- from Volcanoes
900L - 1040L
Volcanoes exist because the surface of our Earth is in constant motion.
The Earth’s outer layer is divided into plates, like a jigsaw puzzle. These plates are generally about 50 miles thick and float like rafts on a softer layer of rock. As the plates float, they bump together or pull apart. When plates collide, one plate dives under the other in a process called subduction. When a plate sinks deep enough, the rock melts and makes new magma for volcanoes. When plates pull apart, magma comes to the surface. This is called a rift zone. The lava that erupts builds broad plains and volcanic mountains.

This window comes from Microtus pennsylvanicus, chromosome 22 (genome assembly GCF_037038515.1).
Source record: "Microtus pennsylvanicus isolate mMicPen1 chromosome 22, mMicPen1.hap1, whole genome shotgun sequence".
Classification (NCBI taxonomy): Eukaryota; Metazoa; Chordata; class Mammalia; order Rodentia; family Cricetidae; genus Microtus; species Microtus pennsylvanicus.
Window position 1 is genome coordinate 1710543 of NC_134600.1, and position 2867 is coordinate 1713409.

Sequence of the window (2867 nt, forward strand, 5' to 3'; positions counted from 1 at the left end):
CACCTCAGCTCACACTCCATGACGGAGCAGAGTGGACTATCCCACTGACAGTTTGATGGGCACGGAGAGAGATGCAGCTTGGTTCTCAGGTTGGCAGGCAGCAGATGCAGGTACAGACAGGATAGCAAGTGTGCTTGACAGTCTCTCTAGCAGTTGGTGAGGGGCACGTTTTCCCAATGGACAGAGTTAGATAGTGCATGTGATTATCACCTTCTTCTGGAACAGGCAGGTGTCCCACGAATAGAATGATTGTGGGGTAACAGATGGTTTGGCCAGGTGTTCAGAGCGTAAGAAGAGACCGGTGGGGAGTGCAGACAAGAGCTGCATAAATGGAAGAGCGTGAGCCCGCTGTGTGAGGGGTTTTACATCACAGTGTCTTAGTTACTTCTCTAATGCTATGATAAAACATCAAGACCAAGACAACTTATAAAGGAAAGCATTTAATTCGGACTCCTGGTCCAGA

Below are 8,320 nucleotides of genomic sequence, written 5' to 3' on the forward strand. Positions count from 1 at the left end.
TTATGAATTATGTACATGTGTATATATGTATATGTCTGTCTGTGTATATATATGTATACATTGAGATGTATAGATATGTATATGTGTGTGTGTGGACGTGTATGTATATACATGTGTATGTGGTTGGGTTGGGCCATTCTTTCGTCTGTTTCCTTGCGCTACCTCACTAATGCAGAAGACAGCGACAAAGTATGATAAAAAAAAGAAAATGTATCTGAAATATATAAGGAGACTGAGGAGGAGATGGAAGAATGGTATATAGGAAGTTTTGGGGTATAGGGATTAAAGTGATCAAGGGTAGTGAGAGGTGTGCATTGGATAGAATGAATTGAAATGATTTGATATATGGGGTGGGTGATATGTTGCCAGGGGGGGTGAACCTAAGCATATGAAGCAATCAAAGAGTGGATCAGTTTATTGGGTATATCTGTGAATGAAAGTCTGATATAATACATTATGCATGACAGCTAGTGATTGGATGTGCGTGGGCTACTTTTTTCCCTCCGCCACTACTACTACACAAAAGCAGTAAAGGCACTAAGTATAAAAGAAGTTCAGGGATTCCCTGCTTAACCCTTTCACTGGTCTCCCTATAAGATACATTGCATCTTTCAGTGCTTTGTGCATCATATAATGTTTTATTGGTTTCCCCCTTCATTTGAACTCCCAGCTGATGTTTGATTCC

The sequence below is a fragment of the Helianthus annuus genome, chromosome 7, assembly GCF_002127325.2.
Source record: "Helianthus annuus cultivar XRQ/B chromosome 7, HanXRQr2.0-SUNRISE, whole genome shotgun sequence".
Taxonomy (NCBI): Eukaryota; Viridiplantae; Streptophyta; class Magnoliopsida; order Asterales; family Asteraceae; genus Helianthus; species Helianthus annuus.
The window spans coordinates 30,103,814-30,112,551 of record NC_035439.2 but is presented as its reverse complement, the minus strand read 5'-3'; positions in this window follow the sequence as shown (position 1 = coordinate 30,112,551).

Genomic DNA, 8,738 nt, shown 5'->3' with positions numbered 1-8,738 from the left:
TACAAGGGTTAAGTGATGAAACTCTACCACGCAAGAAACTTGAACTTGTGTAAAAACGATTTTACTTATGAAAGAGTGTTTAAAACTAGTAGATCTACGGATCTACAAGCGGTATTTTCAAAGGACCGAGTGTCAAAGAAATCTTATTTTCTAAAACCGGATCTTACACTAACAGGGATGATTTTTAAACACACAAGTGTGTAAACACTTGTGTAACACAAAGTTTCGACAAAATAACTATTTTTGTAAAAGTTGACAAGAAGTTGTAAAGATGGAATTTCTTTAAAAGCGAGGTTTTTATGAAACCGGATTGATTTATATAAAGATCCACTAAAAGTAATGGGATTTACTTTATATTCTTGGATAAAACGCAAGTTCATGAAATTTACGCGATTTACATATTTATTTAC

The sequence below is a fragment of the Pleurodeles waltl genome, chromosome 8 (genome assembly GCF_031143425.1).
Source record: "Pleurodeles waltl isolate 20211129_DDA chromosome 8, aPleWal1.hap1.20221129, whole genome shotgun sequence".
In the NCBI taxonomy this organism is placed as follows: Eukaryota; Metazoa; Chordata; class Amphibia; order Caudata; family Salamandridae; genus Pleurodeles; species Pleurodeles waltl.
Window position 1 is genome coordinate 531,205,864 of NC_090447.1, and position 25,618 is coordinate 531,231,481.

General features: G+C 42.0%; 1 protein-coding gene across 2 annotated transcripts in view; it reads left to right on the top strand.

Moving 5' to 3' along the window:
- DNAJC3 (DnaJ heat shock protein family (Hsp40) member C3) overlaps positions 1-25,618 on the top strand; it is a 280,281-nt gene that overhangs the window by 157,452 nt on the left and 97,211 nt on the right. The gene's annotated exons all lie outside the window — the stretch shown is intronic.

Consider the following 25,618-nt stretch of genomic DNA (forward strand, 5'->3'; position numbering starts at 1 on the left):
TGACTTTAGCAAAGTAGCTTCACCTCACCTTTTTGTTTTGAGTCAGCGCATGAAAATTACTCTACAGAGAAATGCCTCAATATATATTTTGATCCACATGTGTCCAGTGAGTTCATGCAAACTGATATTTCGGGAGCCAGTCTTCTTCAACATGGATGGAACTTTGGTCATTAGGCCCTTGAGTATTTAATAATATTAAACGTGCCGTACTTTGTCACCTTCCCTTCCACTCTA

Other volcanoes occur in the middle of plates, over places in the mantle where the magma is superhot, as if someone has turned up the gas burner on a stove. As a plate moves over a hotspot, the magma melts through it.
One of America’s most active volcanoes is Mount St. Helens, in Washington State, and another is Kilauea, in Hawaii.